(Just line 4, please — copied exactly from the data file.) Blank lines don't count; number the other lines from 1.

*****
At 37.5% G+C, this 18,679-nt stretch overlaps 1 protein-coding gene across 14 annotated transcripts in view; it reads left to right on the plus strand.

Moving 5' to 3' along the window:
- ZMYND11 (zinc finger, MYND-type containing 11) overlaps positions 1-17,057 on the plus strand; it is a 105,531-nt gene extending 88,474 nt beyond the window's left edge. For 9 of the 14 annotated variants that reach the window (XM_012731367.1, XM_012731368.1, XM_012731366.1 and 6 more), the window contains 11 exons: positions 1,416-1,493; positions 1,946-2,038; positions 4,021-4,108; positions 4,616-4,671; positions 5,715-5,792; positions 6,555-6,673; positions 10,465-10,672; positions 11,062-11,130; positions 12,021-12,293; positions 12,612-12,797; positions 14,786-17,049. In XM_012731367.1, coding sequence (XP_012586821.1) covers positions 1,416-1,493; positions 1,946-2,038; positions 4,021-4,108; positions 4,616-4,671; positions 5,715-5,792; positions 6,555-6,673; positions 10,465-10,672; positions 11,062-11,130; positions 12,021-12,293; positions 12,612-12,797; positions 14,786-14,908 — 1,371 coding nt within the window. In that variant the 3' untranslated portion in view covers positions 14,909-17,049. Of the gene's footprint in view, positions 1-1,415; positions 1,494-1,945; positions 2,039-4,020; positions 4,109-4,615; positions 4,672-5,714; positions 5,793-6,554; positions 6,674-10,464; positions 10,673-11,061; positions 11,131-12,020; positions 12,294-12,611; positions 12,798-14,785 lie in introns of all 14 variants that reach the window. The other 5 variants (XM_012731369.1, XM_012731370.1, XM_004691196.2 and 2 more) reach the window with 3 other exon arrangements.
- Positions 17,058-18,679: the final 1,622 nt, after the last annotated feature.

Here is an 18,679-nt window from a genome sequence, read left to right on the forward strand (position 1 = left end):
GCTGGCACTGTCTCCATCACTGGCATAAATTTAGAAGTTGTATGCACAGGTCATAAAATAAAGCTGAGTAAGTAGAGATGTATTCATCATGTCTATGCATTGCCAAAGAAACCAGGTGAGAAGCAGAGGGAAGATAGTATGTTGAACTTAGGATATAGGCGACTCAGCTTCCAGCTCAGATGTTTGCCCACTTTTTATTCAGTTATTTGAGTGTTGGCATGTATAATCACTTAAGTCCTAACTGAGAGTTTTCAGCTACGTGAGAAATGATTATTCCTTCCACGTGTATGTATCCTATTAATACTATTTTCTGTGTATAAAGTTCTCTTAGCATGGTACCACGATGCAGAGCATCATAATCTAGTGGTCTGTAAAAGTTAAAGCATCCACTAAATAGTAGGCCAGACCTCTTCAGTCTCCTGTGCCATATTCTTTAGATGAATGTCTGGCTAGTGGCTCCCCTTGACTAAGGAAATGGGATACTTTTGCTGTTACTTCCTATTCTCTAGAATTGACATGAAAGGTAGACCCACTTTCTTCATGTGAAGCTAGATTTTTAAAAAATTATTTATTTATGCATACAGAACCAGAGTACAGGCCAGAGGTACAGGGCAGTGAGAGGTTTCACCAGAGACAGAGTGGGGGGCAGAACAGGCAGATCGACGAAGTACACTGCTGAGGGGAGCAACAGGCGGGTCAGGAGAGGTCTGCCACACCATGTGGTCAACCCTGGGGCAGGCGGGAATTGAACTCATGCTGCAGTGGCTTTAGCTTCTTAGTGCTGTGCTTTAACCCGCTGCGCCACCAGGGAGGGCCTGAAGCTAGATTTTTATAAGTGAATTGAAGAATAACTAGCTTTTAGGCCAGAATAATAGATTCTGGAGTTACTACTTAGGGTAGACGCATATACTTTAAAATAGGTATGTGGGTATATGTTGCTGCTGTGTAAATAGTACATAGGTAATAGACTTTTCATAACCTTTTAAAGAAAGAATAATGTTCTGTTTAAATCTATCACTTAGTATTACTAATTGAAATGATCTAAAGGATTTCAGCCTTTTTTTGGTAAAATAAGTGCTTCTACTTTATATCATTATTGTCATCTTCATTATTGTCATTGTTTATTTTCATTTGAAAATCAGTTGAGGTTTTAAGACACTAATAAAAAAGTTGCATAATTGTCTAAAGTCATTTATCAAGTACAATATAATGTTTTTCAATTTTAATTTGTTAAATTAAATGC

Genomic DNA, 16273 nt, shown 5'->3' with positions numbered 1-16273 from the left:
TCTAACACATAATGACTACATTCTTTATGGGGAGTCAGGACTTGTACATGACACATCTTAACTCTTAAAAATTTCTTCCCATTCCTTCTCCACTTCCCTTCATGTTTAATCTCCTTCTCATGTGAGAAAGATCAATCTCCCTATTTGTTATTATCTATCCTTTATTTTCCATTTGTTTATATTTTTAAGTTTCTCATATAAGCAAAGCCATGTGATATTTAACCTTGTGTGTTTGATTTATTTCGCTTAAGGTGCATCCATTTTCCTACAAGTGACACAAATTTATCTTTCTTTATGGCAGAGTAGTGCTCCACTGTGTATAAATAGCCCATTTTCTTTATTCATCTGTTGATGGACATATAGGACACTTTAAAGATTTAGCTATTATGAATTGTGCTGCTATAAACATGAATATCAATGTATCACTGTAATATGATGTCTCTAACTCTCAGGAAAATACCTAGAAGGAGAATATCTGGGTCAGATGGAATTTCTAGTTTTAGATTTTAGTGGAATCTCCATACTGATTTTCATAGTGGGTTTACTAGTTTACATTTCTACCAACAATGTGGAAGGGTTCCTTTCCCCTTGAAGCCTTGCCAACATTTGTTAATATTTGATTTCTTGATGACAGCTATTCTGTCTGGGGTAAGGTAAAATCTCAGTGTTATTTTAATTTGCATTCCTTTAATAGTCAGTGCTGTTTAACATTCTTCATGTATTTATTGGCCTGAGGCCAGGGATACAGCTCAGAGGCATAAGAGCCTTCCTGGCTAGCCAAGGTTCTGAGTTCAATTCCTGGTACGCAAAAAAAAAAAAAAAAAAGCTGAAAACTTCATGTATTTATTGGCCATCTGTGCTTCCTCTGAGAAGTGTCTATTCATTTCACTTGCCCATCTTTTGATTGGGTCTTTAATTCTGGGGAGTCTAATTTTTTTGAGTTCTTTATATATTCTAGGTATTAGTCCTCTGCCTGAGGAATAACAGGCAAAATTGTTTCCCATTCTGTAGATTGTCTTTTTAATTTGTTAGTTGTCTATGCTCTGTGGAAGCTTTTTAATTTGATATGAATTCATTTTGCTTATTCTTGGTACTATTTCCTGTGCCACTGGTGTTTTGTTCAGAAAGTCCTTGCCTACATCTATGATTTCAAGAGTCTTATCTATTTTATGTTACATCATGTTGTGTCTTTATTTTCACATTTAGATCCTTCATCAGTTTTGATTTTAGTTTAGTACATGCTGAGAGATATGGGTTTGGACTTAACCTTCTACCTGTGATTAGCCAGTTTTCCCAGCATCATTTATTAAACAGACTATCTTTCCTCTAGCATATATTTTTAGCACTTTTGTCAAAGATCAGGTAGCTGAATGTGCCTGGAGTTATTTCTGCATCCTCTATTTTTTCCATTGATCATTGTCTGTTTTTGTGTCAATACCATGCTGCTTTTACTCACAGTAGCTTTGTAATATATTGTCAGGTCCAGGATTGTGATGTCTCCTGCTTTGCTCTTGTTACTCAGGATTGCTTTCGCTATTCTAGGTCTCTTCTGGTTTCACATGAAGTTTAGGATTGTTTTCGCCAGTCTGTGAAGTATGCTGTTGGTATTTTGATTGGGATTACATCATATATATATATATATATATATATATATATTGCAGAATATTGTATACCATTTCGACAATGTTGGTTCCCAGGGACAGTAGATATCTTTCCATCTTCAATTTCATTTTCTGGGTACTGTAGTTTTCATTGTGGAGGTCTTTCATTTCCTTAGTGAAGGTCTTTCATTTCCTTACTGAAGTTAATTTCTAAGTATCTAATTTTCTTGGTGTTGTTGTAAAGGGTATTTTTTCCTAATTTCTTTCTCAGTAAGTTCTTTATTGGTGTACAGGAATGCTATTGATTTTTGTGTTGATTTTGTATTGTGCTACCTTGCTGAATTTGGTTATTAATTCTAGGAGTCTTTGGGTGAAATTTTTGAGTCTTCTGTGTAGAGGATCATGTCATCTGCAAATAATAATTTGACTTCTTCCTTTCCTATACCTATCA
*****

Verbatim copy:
- Positions 17,058-18,679: the final 1,622 nt, after the last annotated feature.